We’ve been fairly vocal about comedy being an advertising medium that has yet to be fully exploited in a brand world where music, film and fashion have been almost entirely wrung dry.
Heck, we even dedicated an entire article and a nationally representative survey to this very subject in our 'New Patrons of Entertainment' report earlier this year in a bid to uncover what this somewhat untapped medium has to offer brands today.
One of our stand out examples of the new wave of comedy marketing appeared last September when Philips launched its Nigel & Victoria webisode series, an interesting interplay between product demo, celebrity endorsement and situation comedy.
The series, which focused on the burgeoning relationship between Dutch actress Victoria Koblenko and an actor playing the part of a bumbling Philips marketing manager, was delivered in eight short bursts via Facebook and managed to place products within the narrative, in a blatant but convincing way, due to the nature of both the writing and the accessible characterisation.
As with any good rom com there has to be a sequel and Philips is currently rolling out ‘Nigel & Victoria 2: the search for the new Victoria’, which picks up from the end of the last series when the unlikely couple got together and sees Nigel on a mission to locate product ambassadors like Victoria the world over.
It’s a clever follow up, enabling the brand to operate the comedy campaign on a global level as Nigel road tests plenty of Philips products on his search for a new Victoria. For example, actress/singer Karylle - a Philips brand ambassador in her own right and a major star in the Philippines - has apparently been involved in the series (we unearthed some footage of her trip to London).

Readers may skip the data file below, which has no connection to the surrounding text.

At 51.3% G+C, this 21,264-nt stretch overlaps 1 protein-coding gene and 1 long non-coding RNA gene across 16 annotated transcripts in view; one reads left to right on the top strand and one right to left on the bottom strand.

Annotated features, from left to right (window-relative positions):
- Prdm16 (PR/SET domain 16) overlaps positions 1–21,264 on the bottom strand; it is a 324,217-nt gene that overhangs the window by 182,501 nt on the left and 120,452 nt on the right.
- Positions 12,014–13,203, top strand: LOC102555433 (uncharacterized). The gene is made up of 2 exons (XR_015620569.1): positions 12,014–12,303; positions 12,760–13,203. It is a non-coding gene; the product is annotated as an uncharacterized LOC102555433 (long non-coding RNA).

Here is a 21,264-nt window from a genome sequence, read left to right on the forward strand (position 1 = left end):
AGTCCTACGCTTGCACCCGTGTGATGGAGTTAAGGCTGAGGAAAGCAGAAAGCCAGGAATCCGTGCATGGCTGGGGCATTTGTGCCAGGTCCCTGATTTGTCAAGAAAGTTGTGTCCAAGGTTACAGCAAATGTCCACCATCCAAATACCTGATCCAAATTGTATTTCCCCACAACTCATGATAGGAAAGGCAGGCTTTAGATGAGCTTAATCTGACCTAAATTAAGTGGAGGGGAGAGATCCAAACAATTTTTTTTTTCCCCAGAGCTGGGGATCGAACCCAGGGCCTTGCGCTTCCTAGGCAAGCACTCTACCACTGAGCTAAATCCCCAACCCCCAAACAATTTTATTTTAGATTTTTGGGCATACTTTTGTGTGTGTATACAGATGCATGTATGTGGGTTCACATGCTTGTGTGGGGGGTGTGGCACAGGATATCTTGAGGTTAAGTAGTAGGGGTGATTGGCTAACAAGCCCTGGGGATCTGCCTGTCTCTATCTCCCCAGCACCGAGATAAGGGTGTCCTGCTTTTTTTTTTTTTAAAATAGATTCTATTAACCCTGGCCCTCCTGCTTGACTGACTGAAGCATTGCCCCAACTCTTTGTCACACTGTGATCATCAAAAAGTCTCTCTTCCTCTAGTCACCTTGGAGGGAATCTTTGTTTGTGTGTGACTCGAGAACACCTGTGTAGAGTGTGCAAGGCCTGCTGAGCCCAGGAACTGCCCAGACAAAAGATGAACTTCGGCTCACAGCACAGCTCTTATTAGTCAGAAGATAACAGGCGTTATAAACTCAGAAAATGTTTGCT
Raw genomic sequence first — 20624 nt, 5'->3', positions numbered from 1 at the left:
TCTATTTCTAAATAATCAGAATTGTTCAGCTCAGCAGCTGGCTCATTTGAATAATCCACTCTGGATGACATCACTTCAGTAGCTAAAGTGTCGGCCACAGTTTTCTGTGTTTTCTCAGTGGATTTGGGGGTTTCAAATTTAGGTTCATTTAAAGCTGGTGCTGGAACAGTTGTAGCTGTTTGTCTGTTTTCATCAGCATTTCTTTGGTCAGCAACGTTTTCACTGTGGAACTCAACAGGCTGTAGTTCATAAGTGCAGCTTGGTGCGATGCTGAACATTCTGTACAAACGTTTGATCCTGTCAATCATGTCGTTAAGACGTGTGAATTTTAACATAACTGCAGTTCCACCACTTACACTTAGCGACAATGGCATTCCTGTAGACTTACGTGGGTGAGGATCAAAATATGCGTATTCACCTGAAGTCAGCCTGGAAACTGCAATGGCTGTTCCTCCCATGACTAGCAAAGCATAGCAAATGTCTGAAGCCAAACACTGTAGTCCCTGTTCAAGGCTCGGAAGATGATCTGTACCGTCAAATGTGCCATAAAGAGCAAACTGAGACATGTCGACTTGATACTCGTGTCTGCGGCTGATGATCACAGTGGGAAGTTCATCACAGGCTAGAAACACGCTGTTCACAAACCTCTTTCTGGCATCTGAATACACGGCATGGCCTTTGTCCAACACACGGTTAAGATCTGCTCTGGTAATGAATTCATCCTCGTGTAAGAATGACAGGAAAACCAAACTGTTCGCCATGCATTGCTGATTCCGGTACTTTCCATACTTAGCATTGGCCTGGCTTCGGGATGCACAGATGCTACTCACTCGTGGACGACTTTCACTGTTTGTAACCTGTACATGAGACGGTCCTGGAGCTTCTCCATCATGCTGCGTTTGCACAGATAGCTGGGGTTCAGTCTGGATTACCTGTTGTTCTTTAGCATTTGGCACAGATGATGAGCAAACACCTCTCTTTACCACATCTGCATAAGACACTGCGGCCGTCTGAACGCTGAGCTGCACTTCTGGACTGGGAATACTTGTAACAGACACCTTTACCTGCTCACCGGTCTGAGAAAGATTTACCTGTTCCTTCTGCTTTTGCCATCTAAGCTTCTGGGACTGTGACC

The production appears to have stepped up a gear and continues to build on its comedy timing and characterisation, with Nigel now paired up with a new male un-buddy sidekick in the form of Dan his somewhat eager producer. However, the real beauty of series 2 is in the international reach for the brand, turning an ambassador talent search premise into a campaign that blurs the lines between reality and fiction, utilising comedy that transcends the lure of a quick win viral.
The jury is still out on whether it can rack up similar numbers to a comedy viral and drive those all important Facebook likes, however in terms of repositioning the brand as something more than hardware, comedy delivers a level of empathy and warmth towards the product that other entertainment can't match.